Where Forza Horizon does excel though is on the track… Sorry! Road. There were some slight fears about how the developers could possibly transfer the sim handling of the previous games to a semi arcade open road experience. Well they did it and they did it well. There are no options for tuning cars in Horizon, but upgrades are still possible and the handling has been tweaked rather than reworked, to make it a lot more controllable, but without really neglecting what made Forza stand out originally. In truth, the team at Playground Games has got the balance between arcade and simulation nigh on perfect. If anything it throws up memories of Project Gotham Racing, which is very, very welcome.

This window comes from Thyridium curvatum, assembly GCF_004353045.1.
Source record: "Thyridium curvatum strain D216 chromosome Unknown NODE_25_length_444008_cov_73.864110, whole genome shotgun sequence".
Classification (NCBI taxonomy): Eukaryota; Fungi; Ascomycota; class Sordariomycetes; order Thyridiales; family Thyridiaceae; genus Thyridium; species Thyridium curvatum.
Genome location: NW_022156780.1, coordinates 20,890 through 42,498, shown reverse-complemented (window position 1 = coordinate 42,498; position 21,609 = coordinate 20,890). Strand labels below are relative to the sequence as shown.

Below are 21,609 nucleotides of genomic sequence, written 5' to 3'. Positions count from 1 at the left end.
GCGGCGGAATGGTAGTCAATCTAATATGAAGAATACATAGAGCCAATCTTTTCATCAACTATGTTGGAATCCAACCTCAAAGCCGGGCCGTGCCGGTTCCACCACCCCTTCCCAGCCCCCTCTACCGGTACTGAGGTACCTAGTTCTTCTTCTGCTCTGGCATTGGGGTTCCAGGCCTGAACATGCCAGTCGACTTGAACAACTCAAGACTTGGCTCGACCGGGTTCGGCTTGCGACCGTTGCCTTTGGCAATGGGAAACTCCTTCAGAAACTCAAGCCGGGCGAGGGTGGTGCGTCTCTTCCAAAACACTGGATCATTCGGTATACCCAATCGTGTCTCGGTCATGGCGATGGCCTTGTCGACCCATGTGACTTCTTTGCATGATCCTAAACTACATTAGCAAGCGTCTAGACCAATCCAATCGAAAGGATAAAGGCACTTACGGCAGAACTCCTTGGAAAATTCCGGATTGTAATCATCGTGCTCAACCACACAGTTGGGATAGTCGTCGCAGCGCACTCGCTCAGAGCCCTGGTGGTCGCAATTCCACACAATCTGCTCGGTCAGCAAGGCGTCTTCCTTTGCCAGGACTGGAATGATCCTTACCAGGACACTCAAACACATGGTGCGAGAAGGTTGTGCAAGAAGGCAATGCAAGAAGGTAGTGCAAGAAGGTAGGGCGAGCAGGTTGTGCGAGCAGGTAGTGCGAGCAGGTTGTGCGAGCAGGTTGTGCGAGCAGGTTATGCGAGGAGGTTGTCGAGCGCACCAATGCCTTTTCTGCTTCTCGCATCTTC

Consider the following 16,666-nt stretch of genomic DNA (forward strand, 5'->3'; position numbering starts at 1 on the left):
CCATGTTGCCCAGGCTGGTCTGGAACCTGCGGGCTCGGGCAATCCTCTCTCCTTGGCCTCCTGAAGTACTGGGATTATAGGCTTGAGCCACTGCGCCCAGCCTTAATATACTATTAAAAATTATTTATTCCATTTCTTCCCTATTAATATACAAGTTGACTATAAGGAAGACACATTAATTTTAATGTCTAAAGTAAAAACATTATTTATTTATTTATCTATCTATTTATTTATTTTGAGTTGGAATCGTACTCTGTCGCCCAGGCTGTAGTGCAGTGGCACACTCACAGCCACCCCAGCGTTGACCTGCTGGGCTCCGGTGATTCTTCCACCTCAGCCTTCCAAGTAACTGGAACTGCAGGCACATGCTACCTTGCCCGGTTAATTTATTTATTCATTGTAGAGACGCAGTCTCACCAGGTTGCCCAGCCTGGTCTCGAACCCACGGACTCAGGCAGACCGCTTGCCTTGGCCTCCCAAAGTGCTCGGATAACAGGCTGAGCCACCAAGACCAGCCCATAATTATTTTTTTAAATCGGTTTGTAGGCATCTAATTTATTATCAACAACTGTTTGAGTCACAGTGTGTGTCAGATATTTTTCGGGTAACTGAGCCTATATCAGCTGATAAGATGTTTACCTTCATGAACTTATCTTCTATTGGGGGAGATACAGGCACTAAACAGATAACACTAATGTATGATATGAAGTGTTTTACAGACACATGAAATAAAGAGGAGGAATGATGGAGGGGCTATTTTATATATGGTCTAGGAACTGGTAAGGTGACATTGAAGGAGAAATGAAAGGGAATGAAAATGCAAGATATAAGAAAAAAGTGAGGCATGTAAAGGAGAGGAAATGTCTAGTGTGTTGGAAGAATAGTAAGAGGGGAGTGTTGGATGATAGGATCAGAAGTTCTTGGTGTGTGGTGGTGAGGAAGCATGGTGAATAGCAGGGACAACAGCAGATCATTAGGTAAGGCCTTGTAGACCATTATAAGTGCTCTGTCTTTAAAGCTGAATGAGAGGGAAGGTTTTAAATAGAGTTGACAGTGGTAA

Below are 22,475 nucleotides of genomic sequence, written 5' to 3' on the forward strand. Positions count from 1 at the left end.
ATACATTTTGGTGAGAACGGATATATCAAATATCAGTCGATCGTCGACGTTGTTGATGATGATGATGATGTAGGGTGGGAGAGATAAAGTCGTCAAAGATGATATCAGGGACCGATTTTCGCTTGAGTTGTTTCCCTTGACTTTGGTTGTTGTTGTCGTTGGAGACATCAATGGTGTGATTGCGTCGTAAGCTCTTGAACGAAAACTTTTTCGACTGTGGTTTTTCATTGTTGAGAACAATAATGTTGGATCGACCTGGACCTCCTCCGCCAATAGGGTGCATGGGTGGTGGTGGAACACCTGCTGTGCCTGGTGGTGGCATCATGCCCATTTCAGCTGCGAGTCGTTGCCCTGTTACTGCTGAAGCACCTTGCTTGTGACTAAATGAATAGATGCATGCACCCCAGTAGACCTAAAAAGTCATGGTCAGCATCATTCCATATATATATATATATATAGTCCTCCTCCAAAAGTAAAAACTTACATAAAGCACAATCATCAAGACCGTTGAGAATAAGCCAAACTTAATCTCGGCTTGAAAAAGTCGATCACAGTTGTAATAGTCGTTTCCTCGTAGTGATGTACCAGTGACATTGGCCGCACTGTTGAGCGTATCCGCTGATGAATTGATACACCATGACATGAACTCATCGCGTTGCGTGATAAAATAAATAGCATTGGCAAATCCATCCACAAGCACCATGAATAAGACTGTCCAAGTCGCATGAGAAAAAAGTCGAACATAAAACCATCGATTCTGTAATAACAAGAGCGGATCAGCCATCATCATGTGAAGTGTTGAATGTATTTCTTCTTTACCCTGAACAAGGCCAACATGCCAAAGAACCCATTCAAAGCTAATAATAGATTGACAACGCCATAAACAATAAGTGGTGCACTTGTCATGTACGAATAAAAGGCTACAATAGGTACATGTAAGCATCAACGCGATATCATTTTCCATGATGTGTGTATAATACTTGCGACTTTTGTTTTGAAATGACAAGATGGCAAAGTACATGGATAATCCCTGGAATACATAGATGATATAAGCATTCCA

Speaking of PGR, there is at least one thing that is a direct influence of that series. The Kudos system is worked into Horizon, although under a slightly new guise. Players are rewarded not only for how they perform in races, in terms of wins and such, but also for how they drive. Style type points are awarded drifting, reaching top speeds, making passes, near misses, drafting and more, chaining these together will earn multipliers which help get more and more style points.

So what are the point of these? As well as competing in races and events, there are numerous sponsor challenges that can be met, which will earn you more credits to buy more cars. There is also a popularity meter, with the aim to be the most popular driver at the festival. You start in 250th place and the better you drive, the more entertaining you are, the more popular you become. As you become more popular new events unlock, with the proviso being that these are special events that only the most popular can enter. It is a nifty little way of rewarding you as well as keeping you driving around the open world between events.